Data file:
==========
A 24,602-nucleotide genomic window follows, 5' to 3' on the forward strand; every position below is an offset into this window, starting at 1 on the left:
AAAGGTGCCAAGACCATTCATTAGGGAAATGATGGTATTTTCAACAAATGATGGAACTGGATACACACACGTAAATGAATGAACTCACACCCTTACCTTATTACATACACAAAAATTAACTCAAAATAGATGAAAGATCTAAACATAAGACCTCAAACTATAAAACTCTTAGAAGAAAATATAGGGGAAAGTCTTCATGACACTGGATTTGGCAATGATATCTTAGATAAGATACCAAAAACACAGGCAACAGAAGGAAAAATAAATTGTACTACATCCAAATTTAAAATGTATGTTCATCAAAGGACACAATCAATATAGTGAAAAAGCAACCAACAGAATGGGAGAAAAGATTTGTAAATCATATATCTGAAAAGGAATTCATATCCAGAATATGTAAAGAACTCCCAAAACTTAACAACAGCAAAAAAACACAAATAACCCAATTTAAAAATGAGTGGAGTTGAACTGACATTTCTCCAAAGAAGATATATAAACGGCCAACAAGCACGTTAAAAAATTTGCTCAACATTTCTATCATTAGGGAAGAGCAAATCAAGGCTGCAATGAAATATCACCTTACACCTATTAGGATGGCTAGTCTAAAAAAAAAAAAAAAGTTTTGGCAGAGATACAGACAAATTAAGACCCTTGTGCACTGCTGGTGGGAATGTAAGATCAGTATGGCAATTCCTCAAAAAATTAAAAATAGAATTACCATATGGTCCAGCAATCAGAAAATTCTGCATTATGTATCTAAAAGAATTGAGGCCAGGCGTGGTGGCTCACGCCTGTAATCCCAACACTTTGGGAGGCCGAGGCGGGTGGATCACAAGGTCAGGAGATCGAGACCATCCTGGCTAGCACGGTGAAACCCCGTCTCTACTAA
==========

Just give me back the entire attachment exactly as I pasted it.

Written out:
A 24,602-nucleotide genomic window follows, 5' to 3' on the forward strand; every position below is an offset into this window, starting at 1 on the left:
AAAGGTGCCAAGACCATTCATTAGGGAAATGATGGTATTTTCAACAAATGATGGAACTGGATACACACACGTAAATGAATGAACTCACACCCTTACCTTATTACATACACAAAAATTAACTCAAAATAGATGAAAGATCTAAACATAAGACCTCAAACTATAAAACTCTTAGAAGAAAATATAGGGGAAAGTCTTCATGACACTGGATTTGGCAATGATATCTTAGATAAGATACCAAAAACACAGGCAACAGAAGGAAAAATAAATTGTACTACATCCAAATTTAAAATGTATGTTCATCAAAGGACACAATCAATATAGTGAAAAAGCAACCAACAGAATGGGAGAAAAGATTTGTAAATCATATATCTGAAAAGGAATTCATATCCAGAATATGTAAAGAACTCCCAAAACTTAACAACAGCAAAAAAACACAAATAACCCAATTTAAAAATGAGTGGAGTTGAACTGACATTTCTCCAAAGAAGATATATAAACGGCCAACAAGCACGTTAAAAAATTTGCTCAACATTTCTATCATTAGGGAAGAGCAAATCAAGGCTGCAATGAAATATCACCTTACACCTATTAGGATGGCTAGTCTAAAAAAAAAAAAAAAGTTTTGGCAGAGATACAGACAAATTAAGACCCTTGTGCACTGCTGGTGGGAATGTAAGATCAGTATGGCAATTCCTCAAAAAATTAAAAATAGAATTACCATATGGTCCAGCAATCAGAAAATTCTGCATTATGTATCTAAAAGAATTGAGGCCAGGCGTGGTGGCTCACGCCTGTAATCCCAACACTTTGGGAGGCCGAGGCGGGTGGATCACAAGGTCAGGAGATCGAGACCATCCTGGCTAGCACGGTGAAACCCCGTCTCTACTAA